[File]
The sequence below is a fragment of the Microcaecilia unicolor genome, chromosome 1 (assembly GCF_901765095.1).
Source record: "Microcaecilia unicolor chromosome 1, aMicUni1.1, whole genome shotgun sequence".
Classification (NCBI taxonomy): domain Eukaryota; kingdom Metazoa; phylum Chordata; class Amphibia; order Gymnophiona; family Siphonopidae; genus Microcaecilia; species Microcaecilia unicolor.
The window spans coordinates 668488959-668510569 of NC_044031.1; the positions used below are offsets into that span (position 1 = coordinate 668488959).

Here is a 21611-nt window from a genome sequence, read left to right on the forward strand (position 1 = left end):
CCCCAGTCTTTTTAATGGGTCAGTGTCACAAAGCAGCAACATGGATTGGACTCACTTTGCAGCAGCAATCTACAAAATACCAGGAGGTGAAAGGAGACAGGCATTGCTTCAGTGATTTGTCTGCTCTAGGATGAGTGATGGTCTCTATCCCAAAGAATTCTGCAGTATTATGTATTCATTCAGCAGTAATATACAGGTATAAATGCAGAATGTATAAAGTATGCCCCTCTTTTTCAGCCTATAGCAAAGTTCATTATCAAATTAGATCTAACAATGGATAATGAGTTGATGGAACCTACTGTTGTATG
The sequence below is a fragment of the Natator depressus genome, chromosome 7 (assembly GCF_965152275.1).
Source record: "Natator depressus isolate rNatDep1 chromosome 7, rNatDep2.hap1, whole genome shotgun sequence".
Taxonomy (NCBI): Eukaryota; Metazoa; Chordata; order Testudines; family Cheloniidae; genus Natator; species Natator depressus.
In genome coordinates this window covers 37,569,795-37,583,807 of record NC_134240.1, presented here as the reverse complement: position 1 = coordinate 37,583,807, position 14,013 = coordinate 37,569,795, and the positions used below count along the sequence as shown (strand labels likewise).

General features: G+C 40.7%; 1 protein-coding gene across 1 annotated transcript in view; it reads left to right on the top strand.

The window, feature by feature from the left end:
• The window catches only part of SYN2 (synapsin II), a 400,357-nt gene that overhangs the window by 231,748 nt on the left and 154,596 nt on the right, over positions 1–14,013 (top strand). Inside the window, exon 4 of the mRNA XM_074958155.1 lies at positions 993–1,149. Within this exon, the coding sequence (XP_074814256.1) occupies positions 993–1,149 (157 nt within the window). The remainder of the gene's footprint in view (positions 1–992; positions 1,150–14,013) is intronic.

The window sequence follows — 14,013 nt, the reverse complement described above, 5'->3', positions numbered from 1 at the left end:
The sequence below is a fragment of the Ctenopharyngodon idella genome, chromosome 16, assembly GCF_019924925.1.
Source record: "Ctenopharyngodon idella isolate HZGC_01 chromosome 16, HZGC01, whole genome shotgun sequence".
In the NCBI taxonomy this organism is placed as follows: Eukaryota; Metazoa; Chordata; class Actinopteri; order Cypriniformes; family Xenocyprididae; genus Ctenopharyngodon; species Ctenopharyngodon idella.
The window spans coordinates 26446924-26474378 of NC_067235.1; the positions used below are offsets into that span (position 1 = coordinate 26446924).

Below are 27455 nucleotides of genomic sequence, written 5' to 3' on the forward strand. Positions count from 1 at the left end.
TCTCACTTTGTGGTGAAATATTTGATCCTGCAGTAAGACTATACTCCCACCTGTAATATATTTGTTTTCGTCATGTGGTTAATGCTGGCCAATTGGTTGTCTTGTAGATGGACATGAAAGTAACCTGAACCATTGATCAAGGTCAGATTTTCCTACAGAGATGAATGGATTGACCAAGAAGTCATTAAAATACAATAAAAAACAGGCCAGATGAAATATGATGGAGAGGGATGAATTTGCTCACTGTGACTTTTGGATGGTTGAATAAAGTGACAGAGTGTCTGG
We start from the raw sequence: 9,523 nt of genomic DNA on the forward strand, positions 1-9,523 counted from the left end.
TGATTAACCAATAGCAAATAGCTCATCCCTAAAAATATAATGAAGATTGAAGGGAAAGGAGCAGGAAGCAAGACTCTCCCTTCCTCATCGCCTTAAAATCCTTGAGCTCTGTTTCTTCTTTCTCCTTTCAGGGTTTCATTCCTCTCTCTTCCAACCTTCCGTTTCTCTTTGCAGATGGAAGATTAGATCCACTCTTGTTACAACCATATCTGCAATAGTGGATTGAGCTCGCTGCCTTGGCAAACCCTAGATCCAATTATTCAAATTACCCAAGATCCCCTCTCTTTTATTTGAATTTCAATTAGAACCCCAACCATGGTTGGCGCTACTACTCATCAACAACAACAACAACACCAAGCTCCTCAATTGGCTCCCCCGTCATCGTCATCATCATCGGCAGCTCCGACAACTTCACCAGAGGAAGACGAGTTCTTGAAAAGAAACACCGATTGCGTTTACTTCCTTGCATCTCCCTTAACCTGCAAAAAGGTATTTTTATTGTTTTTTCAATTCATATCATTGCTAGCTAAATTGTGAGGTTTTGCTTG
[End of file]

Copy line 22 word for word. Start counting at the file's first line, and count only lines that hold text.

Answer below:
TGATTAACCAATAGCAAATAGCTCATCCCTAAAAATATAATGAAGATTGAAGGGAAAGGAGCAGGAAGCAAGACTCTCCCTTCCTCATCGCCTTAAAATCCTTGAGCTCTGTTTCTTCTTTCTCCTTTCAGGGTTTCATTCCTCTCTCTTCCAACCTTCCGTTTCTCTTTGCAGATGGAAGATTAGATCCACTCTTGTTACAACCATATCTGCAATAGTGGATTGAGCTCGCTGCCTTGGCAAACCCTAGATCCAATTATTCAAATTACCCAAGATCCCCTCTCTTTTATTTGAATTTCAATTAGAACCCCAACCATGGTTGGCGCTACTACTCATCAACAACAACAACAACACCAAGCTCCTCAATTGGCTCCCCCGTCATCGTCATCATCATCGGCAGCTCCGACAACTTCACCAGAGGAAGACGAGTTCTTGAAAAGAAACACCGATTGCGTTTACTTCCTTGCATCTCCCTTAACCTGCAAAAAGGTATTTTTATTGTTTTTTCAATTCATATCATTGCTAGCTAAATTGTGAGGTTTTGCTTG